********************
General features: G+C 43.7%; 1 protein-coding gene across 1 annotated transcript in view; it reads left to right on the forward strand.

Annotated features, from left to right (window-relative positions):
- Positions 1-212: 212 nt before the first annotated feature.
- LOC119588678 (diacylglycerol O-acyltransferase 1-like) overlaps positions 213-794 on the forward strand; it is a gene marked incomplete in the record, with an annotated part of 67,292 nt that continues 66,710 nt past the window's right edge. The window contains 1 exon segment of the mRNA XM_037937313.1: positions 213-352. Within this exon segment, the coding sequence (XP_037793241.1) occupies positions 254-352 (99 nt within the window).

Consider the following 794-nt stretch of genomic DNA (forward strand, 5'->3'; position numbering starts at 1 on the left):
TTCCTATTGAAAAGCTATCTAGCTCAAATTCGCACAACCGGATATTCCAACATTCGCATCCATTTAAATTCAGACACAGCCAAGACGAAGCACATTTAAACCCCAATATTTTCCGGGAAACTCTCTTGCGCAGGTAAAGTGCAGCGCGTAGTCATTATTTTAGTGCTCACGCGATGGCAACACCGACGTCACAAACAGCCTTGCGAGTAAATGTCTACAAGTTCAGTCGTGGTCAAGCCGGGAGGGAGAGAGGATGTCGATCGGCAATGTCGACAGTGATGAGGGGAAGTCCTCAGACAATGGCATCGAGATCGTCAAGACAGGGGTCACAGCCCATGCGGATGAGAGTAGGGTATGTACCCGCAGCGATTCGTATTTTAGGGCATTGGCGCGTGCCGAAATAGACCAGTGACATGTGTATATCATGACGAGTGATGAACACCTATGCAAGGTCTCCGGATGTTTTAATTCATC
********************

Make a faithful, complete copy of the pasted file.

General features: G+C 43.7%; 1 protein-coding gene across 1 annotated transcript in view; it reads left to right on the forward strand.

Annotated features, from left to right (window-relative positions):
- Positions 1-212: 212 nt before the first annotated feature.
- LOC119588678 (diacylglycerol O-acyltransferase 1-like) overlaps positions 213-794 on the forward strand; it is a gene marked incomplete in the record, with an annotated part of 67,292 nt that continues 66,710 nt past the window's right edge. The window contains 1 exon segment of the mRNA XM_037937313.1: positions 213-352. Within this exon segment, the coding sequence (XP_037793241.1) occupies positions 254-352 (99 nt within the window).

Consider the following 794-nt stretch of genomic DNA (forward strand, 5'->3'; position numbering starts at 1 on the left):
TTCCTATTGAAAAGCTATCTAGCTCAAATTCGCACAACCGGATATTCCAACATTCGCATCCATTTAAATTCAGACACAGCCAAGACGAAGCACATTTAAACCCCAATATTTTCCGGGAAACTCTCTTGCGCAGGTAAAGTGCAGCGCGTAGTCATTATTTTAGTGCTCACGCGATGGCAACACCGACGTCACAAACAGCCTTGCGAGTAAATGTCTACAAGTTCAGTCGTGGTCAAGCCGGGAGGGAGAGAGGATGTCGATCGGCAATGTCGACAGTGATGAGGGGAAGTCCTCAGACAATGGCATCGAGATCGTCAAGACAGGGGTCACAGCCCATGCGGATGAGAGTAGGGTATGTACCCGCAGCGATTCGTATTTTAGGGCATTGGCGCGTGCCGAAATAGACCAGTGACATGTGTATATCATGACGAGTGATGAACACCTATGCAAGGTCTCCGGATGTTTTAATTCATC